Diet May Have a Distinct Impact on Mental Health


Sienna Harris, Staff Writer

The Harvard Medical School referenced the analogy of our brains being expensive cars that “function best when [they] get only premium fuel.” With the pandemic and other at-home struggles, mental health has noticeably declined in teens and adults. For some, talking to a trusted friend or a therapist tends to help, but others may be in search of additional assistance. And if you’re somewhere in or between these two margins, altering your diet may have a significant benefit on the way you typically feel. 

Your body, like any gas-powered automobile, requires fuel. It will function at its best only when it is nourished with high-quality foods, specifically, ones that contain vitamins, minerals, and antioxidants. People who consume excessive amounts of sugar lack these ingredients and could be negatively affected. Dr. Eva Selhub in Nutritional Psychiatry: Your Brain on Food, includes that diets with high-sugar intakes can not only have a negative effect on the body’s regulation of insulin but can also promote inflammation and oxidative stress.” Multiple studies have linked diets high in refined sugar to weakened brain function and “worsening of symptoms of mood disorders, such as depression.”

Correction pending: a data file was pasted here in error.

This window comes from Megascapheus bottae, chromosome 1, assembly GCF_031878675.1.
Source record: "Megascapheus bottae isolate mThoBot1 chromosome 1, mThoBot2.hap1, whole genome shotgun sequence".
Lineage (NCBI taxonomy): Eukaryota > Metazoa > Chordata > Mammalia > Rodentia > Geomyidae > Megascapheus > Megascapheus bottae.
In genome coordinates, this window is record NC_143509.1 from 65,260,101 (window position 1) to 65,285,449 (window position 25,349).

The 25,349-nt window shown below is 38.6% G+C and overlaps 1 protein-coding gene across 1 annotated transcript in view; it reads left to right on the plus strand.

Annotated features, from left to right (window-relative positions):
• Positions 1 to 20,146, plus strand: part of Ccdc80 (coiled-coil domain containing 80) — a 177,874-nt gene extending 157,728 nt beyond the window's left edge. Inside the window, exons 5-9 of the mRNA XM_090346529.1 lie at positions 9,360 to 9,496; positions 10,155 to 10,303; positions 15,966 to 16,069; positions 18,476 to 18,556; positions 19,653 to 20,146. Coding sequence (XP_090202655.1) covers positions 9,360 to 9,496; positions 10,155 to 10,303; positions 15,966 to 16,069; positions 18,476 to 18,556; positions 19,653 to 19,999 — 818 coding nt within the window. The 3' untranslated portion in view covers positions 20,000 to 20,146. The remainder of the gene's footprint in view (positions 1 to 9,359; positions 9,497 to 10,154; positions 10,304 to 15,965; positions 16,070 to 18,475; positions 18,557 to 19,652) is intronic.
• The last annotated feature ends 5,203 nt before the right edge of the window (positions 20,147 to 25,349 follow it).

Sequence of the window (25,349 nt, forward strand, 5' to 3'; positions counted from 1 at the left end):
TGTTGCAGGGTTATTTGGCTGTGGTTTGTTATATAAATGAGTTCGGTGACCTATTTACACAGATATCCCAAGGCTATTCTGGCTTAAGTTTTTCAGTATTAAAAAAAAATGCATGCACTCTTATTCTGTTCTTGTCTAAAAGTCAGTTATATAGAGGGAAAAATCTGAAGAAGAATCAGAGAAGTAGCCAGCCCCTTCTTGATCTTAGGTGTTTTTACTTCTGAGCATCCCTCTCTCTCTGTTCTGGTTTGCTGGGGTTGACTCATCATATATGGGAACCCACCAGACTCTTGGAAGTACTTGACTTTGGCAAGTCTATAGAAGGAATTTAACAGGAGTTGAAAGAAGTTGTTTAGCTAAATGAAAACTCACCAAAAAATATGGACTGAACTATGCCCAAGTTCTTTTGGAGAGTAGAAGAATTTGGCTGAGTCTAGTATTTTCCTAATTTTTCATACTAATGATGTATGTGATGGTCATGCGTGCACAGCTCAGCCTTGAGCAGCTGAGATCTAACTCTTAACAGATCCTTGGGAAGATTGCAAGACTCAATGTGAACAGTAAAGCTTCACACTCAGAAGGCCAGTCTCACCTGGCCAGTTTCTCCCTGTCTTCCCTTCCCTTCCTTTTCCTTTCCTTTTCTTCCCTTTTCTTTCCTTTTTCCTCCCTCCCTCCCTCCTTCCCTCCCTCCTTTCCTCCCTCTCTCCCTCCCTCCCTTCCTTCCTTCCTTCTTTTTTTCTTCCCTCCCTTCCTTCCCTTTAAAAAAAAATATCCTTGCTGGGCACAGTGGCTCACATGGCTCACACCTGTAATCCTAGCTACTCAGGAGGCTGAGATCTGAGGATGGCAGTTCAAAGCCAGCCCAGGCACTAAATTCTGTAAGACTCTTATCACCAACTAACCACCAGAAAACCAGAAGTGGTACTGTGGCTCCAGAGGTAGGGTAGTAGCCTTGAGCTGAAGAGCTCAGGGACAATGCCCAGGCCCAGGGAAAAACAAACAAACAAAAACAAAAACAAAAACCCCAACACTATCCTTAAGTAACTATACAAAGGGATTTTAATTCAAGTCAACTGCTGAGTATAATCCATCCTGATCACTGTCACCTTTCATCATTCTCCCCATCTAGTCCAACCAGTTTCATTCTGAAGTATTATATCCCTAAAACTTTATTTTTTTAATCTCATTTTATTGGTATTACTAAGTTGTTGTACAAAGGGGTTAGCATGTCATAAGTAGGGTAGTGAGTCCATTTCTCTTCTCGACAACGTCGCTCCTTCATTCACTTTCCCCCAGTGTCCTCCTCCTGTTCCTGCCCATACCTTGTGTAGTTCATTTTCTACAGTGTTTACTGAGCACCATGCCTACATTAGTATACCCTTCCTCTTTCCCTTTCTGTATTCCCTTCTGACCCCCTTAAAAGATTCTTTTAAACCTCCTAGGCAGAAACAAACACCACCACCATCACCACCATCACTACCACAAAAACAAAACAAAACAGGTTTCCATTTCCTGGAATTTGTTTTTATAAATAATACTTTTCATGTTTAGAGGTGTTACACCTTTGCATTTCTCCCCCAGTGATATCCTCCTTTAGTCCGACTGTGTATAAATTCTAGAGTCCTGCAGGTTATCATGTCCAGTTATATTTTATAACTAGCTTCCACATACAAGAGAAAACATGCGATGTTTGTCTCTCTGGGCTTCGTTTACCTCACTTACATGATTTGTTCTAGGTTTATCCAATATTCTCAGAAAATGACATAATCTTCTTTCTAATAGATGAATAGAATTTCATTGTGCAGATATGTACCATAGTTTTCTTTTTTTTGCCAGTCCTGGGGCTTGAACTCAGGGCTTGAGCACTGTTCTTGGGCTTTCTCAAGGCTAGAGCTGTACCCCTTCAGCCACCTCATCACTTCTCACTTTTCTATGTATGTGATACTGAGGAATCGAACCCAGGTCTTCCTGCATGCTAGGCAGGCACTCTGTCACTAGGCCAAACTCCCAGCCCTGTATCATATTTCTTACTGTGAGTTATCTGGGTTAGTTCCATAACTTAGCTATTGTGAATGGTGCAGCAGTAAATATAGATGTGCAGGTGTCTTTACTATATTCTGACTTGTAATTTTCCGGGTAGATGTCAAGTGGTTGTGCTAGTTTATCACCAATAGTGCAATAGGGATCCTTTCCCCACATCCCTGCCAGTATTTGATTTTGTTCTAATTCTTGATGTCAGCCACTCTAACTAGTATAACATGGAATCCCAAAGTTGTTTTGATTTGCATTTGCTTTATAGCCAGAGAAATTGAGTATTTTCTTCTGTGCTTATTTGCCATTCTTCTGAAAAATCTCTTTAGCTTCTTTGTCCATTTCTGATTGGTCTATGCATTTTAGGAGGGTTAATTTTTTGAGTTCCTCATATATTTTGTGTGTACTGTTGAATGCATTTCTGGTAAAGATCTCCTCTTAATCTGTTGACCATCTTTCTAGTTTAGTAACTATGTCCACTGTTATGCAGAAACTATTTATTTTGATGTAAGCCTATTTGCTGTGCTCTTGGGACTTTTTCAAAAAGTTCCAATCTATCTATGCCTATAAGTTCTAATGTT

Though sugar could be impairing the way the brain functions, it’s not the only crucial ingredient in a typical diet to be aware of. Neurotransmitters, such as serotonin, regulate sleep, mood, appetite, and more. Approximately 95% of serotonin is produced in the digestive system of the human body. Production is highly influenced by the good bacteria in our guts. This same bacteria prevents harmful substances from entering the bloodstream, reduces inflammation, correlates to how well your body absorbs nutrients, and activates neural pathways linked directly to the brain. It’s no wonder that if your food isn’t fueling you in your gut, it won’t in your brain either! 

The best “fuel” to incorporate into your diet to assist your brain in remaining lively entails lots of produce, nuts, seeds, and foods rich in omega-3. The Western diet that consists of a plethora of processed and sugary food, has been linked to higher risks of depression and anxiety. On the other hand, diets such as the Mediterranean, are loaded with whole-grains and produce to power your everyday needs. According to Sutter Health, Dr. Barish-Wreden believes that possessing a healthy diet “can be more effective for treating depression than prescription medications.” 

Mental health is like a ladder. Each tier is a step closer to a better place so whether that means your diet personally affects you or not, there is always another method in-store to try. Eating a more nutritional diet on a daily basis doesn’t mean you must eliminate all sweets and delicacies. Desserts and snacks are totally okay to have in moderation as long as the benefits outweigh the harm. Whether altering your diet in a healthy manner improves how you feel or not, you’ll still receive countless benefits from doing so.